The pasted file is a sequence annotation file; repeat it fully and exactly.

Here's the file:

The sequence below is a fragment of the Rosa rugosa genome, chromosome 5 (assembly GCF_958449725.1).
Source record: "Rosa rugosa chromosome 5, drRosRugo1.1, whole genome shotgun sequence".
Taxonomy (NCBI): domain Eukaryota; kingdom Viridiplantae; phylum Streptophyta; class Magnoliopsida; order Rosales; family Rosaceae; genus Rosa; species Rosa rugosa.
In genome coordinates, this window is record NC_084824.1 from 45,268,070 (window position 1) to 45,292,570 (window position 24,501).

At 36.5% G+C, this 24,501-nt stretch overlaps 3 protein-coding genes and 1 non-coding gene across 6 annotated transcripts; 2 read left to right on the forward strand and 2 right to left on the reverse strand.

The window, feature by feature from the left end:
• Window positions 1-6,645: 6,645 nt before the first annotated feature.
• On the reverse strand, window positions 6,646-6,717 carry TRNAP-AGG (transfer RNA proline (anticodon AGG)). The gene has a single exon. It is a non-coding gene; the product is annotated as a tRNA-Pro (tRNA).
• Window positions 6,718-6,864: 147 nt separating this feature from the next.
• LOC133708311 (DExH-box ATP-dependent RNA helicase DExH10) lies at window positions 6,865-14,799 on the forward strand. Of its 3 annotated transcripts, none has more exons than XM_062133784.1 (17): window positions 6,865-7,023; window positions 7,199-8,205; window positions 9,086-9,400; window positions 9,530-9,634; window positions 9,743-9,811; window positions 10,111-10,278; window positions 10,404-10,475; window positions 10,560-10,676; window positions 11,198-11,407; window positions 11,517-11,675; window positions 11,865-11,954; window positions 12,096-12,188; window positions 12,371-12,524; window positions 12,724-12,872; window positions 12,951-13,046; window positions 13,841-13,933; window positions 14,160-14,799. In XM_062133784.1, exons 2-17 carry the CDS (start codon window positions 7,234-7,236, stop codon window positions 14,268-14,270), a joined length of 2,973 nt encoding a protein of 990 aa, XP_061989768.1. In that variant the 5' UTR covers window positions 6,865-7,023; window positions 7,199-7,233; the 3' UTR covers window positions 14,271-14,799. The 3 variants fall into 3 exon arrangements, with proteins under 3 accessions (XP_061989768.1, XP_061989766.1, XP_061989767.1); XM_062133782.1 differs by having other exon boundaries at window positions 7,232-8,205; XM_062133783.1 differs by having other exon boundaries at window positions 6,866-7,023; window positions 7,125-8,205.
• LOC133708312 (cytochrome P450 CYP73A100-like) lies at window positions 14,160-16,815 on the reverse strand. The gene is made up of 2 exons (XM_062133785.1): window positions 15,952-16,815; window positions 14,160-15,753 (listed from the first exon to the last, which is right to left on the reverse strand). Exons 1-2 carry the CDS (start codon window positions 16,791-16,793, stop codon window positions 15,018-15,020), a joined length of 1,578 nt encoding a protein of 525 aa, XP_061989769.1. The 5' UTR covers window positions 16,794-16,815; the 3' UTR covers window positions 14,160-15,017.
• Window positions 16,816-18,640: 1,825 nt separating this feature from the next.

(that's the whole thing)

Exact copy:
The sequence below is a fragment of the Rosa rugosa genome, chromosome 5 (assembly GCF_958449725.1).
Source record: "Rosa rugosa chromosome 5, drRosRugo1.1, whole genome shotgun sequence".
Taxonomy (NCBI): domain Eukaryota; kingdom Viridiplantae; phylum Streptophyta; class Magnoliopsida; order Rosales; family Rosaceae; genus Rosa; species Rosa rugosa.
In genome coordinates, this window is record NC_084824.1 from 45,268,070 (window position 1) to 45,292,570 (window position 24,501).

At 36.5% G+C, this 24,501-nt stretch overlaps 3 protein-coding genes and 1 non-coding gene across 6 annotated transcripts; 2 read left to right on the forward strand and 2 right to left on the reverse strand.

The window, feature by feature from the left end:
• Window positions 1-6,645: 6,645 nt before the first annotated feature.
• On the reverse strand, window positions 6,646-6,717 carry TRNAP-AGG (transfer RNA proline (anticodon AGG)). The gene has a single exon. It is a non-coding gene; the product is annotated as a tRNA-Pro (tRNA).
• Window positions 6,718-6,864: 147 nt separating this feature from the next.
• LOC133708311 (DExH-box ATP-dependent RNA helicase DExH10) lies at window positions 6,865-14,799 on the forward strand. Of its 3 annotated transcripts, none has more exons than XM_062133784.1 (17): window positions 6,865-7,023; window positions 7,199-8,205; window positions 9,086-9,400; window positions 9,530-9,634; window positions 9,743-9,811; window positions 10,111-10,278; window positions 10,404-10,475; window positions 10,560-10,676; window positions 11,198-11,407; window positions 11,517-11,675; window positions 11,865-11,954; window positions 12,096-12,188; window positions 12,371-12,524; window positions 12,724-12,872; window positions 12,951-13,046; window positions 13,841-13,933; window positions 14,160-14,799. In XM_062133784.1, exons 2-17 carry the CDS (start codon window positions 7,234-7,236, stop codon window positions 14,268-14,270), a joined length of 2,973 nt encoding a protein of 990 aa, XP_061989768.1. In that variant the 5' UTR covers window positions 6,865-7,023; window positions 7,199-7,233; the 3' UTR covers window positions 14,271-14,799. The 3 variants fall into 3 exon arrangements, with proteins under 3 accessions (XP_061989768.1, XP_061989766.1, XP_061989767.1); XM_062133782.1 differs by having other exon boundaries at window positions 7,232-8,205; XM_062133783.1 differs by having other exon boundaries at window positions 6,866-7,023; window positions 7,125-8,205.
• LOC133708312 (cytochrome P450 CYP73A100-like) lies at window positions 14,160-16,815 on the reverse strand. The gene is made up of 2 exons (XM_062133785.1): window positions 15,952-16,815; window positions 14,160-15,753 (listed from the first exon to the last, which is right to left on the reverse strand). Exons 1-2 carry the CDS (start codon window positions 16,791-16,793, stop codon window positions 15,018-15,020), a joined length of 1,578 nt encoding a protein of 525 aa, XP_061989769.1. The 5' UTR covers window positions 16,794-16,815; the 3' UTR covers window positions 14,160-15,017.
• Window positions 16,816-18,640: 1,825 nt separating this feature from the next.